Suppose I have an aggregate type and I want to use it in conjunction with a template iterator. The following C# code gives an exact example of my model:

public interface Iterable<T>
    Iterator<T> iterator();

public abstract class Letter

public abstract class Alphabet : Iterable<Letter>
    public abstract Iterator<Letter> iterator();

public abstract class Iterator<T>
    public abstract void first();
    public abstract void next();
    public abstract bool done();
    public abstract T get();

But I have a little problem when capturing this in UML. The problem is that I'm not sure how to combine two relationships between Alphabet and Iterable: Template Binding and Realisation. I ended up in depicting them separetly but for that I had to introduce two intermediate entities for that and this looks a bit clumsy.

enter image description here

You see these new interface AlphabetIterable (binds Iterable with Letter) and class AlphabetIterator (binds Iterator with Letter).

Is there a way to make an equivalent UML model without these two intermediates?

  • Thanks, @Snowman. I considered erasing the watermark, but my OCD gene wasn't activated this morning. – Robert Harvey Feb 22 '15 at 17:32
  • @RobertHarvey I thought about that too, but a quick pass did not work very well due to jpeg compression adding fuzz around the edges of the text. – user22815 Feb 22 '15 at 18:12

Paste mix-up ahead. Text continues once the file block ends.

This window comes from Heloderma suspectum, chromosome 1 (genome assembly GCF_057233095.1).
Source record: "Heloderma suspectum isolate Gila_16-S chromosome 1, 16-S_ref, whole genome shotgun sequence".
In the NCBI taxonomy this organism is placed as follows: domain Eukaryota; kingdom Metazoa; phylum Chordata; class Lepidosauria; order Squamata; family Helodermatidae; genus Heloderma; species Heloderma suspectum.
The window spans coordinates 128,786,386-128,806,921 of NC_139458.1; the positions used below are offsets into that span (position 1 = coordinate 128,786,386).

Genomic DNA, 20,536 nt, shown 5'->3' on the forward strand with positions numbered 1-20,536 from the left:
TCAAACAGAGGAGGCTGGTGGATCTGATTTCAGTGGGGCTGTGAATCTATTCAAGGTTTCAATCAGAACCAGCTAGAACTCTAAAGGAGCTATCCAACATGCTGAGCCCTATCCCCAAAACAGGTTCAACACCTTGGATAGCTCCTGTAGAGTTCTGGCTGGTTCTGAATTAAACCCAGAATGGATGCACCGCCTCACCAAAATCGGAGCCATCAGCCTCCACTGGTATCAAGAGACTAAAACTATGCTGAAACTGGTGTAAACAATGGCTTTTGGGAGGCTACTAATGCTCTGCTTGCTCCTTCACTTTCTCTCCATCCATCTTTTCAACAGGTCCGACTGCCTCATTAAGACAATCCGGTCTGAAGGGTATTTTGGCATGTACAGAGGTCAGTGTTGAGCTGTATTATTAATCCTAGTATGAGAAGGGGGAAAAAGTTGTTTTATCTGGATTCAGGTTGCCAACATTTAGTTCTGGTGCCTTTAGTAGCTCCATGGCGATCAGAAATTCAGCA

The picture below shows how Sparx Systems Enterprise Architect's code reverse engineering visualizes the relationship between Alphabet and Iterable when fed with your code snippet.

enter image description here

I've added the «bind» stereotype manually to make it compatible with

www.omg.org/spec/UML/2.5/Beta27.3.4 Common Structure → Templates → Notation


A TemplateBinding is shown as a dashed arrow with the tail on the bound element and the arrowhead on the template and the keyword «bind». The binding information may be displayed as a comma-separated list of template parameter substitutions:

<template-param-substitution> ::= <template-param-name> ‘->’ <actual-template-parameter>


See also:

| improve this answer | |
  • 1
    That was as easy as falling off a log. :-) I'm only starting learning UML and using Enterprise Architect and haven't tried this feature yet. Thank you, @xmojmr! – krokoziabla Feb 22 '15 at 19:06

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